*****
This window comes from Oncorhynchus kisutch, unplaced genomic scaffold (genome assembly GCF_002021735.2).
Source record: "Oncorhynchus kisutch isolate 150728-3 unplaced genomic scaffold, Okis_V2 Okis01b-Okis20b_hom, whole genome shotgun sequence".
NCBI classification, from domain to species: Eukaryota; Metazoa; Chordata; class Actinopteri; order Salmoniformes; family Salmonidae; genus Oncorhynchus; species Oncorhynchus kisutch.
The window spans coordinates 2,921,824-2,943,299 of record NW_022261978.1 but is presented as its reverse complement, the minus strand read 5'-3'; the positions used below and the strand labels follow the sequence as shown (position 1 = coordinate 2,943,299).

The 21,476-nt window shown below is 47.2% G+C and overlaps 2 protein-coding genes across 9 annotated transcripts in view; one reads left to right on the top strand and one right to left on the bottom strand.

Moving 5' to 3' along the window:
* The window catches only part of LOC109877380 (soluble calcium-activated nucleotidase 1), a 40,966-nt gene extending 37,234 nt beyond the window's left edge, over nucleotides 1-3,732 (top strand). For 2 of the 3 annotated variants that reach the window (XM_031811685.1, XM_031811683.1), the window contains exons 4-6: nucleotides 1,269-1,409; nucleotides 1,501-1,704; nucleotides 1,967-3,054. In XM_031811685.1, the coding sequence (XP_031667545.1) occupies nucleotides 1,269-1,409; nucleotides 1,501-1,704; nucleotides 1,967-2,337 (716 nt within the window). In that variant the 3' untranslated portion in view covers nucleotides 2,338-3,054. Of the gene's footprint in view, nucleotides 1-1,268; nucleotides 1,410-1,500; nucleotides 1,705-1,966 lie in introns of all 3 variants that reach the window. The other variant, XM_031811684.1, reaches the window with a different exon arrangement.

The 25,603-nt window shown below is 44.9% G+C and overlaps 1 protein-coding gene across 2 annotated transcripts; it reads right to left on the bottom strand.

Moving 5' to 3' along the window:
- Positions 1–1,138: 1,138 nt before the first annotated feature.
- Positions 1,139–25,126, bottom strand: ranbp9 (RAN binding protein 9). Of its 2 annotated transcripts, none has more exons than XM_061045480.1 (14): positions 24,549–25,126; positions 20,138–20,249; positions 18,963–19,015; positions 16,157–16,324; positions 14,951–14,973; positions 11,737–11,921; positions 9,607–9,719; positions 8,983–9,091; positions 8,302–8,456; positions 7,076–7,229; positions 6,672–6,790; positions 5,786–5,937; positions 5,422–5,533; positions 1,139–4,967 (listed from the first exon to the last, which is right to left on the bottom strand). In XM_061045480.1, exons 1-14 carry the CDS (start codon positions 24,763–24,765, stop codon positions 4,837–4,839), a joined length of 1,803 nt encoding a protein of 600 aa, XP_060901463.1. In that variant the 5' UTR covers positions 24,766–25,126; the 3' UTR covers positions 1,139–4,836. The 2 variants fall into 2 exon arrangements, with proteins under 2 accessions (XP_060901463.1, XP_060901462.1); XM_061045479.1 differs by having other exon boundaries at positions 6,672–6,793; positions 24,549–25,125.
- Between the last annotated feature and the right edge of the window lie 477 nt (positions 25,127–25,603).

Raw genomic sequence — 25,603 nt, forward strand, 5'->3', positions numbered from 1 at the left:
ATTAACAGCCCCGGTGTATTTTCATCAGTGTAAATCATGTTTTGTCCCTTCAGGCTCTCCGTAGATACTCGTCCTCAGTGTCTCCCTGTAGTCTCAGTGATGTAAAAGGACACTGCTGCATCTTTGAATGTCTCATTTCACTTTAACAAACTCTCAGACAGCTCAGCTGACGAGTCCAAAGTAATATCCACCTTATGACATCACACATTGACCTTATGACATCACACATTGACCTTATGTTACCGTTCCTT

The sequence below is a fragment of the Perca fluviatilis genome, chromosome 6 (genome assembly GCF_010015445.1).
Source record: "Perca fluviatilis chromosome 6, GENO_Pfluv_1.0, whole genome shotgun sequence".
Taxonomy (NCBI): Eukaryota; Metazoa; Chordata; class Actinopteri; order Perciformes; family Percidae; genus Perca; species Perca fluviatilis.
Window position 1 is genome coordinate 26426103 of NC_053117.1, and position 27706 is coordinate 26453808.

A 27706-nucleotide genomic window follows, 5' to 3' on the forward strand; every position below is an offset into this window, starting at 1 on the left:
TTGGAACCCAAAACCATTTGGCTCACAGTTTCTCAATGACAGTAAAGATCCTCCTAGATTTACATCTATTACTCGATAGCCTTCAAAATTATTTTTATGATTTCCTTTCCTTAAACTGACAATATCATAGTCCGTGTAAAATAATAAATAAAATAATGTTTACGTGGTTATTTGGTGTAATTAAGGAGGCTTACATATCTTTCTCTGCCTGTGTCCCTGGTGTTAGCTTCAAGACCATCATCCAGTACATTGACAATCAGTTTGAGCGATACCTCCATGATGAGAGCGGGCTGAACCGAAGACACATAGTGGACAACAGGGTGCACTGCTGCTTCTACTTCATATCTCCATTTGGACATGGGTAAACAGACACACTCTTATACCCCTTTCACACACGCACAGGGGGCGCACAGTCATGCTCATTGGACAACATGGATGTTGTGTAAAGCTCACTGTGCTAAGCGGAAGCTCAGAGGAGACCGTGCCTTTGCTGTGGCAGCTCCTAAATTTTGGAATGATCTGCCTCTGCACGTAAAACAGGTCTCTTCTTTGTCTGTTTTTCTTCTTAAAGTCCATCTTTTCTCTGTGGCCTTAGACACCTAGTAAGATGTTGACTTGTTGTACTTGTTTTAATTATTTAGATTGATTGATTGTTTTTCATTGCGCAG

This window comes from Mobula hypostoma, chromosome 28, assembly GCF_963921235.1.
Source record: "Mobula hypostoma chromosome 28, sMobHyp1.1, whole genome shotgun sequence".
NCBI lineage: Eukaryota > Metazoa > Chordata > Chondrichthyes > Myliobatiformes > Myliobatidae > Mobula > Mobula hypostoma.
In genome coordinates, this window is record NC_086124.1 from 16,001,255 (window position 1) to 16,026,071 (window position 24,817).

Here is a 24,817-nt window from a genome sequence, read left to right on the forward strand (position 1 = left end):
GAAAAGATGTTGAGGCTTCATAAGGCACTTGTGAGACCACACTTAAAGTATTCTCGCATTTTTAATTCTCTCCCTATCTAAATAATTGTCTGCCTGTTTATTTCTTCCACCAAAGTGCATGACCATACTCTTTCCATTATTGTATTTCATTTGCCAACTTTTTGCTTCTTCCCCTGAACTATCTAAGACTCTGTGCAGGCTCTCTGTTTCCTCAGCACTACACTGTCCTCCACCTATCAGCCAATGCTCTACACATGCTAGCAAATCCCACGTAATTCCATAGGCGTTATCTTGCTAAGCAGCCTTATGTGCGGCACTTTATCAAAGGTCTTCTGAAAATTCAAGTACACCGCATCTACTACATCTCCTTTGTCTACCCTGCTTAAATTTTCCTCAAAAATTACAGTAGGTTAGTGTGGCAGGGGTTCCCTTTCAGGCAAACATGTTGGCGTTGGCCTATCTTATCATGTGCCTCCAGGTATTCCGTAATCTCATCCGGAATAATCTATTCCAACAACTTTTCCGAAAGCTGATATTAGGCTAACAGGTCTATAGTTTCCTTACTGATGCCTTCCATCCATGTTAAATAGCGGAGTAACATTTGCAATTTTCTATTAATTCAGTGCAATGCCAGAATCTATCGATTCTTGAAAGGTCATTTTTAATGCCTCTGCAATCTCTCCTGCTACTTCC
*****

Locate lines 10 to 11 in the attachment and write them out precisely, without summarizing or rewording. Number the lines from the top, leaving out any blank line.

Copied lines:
- Positions 1–1,138: 1,138 nt before the first annotated feature.
- Positions 1,139–25,126, bottom strand: ranbp9 (RAN binding protein 9). Of its 2 annotated transcripts, none has more exons than XM_061045480.1 (14): positions 24,549–25,126; positions 20,138–20,249; positions 18,963–19,015; positions 16,157–16,324; positions 14,951–14,973; positions 11,737–11,921; positions 9,607–9,719; positions 8,983–9,091; positions 8,302–8,456; positions 7,076–7,229; positions 6,672–6,790; positions 5,786–5,937; positions 5,422–5,533; positions 1,139–4,967 (listed from the first exon to the last, which is right to left on the bottom strand). In XM_061045480.1, exons 1-14 carry the CDS (start codon positions 24,763–24,765, stop codon positions 4,837–4,839), a joined length of 1,803 nt encoding a protein of 600 aa, XP_060901463.1. In that variant the 5' UTR covers positions 24,766–25,126; the 3' UTR covers positions 1,139–4,836. The 2 variants fall into 2 exon arrangements, with proteins under 2 accessions (XP_060901463.1, XP_060901462.1); XM_061045479.1 differs by having other exon boundaries at positions 6,672–6,793; positions 24,549–25,125.